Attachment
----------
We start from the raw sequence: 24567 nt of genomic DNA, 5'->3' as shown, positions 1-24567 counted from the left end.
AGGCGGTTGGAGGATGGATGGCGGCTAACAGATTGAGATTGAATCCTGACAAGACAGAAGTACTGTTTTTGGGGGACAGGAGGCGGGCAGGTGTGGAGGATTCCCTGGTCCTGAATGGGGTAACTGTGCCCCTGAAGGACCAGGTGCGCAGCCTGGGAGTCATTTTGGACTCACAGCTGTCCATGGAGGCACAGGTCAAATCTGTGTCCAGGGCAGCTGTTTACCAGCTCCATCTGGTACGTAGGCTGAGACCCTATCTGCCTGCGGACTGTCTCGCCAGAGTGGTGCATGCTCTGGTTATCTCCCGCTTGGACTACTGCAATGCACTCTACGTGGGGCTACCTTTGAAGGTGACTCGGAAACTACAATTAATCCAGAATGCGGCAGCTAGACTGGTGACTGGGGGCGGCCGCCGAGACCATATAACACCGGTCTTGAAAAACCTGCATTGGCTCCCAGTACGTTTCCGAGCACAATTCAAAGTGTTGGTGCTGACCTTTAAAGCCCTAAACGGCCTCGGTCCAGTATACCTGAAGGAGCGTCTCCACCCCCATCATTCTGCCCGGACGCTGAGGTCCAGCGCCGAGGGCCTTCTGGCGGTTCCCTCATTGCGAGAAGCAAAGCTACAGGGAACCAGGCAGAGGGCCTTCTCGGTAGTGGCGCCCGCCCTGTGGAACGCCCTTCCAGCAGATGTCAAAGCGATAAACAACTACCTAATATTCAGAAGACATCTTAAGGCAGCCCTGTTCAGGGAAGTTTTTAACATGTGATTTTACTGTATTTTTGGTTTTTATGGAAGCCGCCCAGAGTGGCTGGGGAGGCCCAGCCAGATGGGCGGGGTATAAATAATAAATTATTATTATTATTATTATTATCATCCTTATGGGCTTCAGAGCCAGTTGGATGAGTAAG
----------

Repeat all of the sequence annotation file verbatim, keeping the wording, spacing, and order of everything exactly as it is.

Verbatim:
We start from the raw sequence: 24567 nt of genomic DNA, 5'->3' as shown, positions 1-24567 counted from the left end.
AGGCGGTTGGAGGATGGATGGCGGCTAACAGATTGAGATTGAATCCTGACAAGACAGAAGTACTGTTTTTGGGGGACAGGAGGCGGGCAGGTGTGGAGGATTCCCTGGTCCTGAATGGGGTAACTGTGCCCCTGAAGGACCAGGTGCGCAGCCTGGGAGTCATTTTGGACTCACAGCTGTCCATGGAGGCACAGGTCAAATCTGTGTCCAGGGCAGCTGTTTACCAGCTCCATCTGGTACGTAGGCTGAGACCCTATCTGCCTGCGGACTGTCTCGCCAGAGTGGTGCATGCTCTGGTTATCTCCCGCTTGGACTACTGCAATGCACTCTACGTGGGGCTACCTTTGAAGGTGACTCGGAAACTACAATTAATCCAGAATGCGGCAGCTAGACTGGTGACTGGGGGCGGCCGCCGAGACCATATAACACCGGTCTTGAAAAACCTGCATTGGCTCCCAGTACGTTTCCGAGCACAATTCAAAGTGTTGGTGCTGACCTTTAAAGCCCTAAACGGCCTCGGTCCAGTATACCTGAAGGAGCGTCTCCACCCCCATCATTCTGCCCGGACGCTGAGGTCCAGCGCCGAGGGCCTTCTGGCGGTTCCCTCATTGCGAGAAGCAAAGCTACAGGGAACCAGGCAGAGGGCCTTCTCGGTAGTGGCGCCCGCCCTGTGGAACGCCCTTCCAGCAGATGTCAAAGCGATAAACAACTACCTAATATTCAGAAGACATCTTAAGGCAGCCCTGTTCAGGGAAGTTTTTAACATGTGATTTTACTGTATTTTTGGTTTTTATGGAAGCCGCCCAGAGTGGCTGGGGAGGCCCAGCCAGATGGGCGGGGTATAAATAATAAATTATTATTATTATTATTATTATCATCCTTATGGGCTTCAGAGCCAGTTGGATGAGTAAG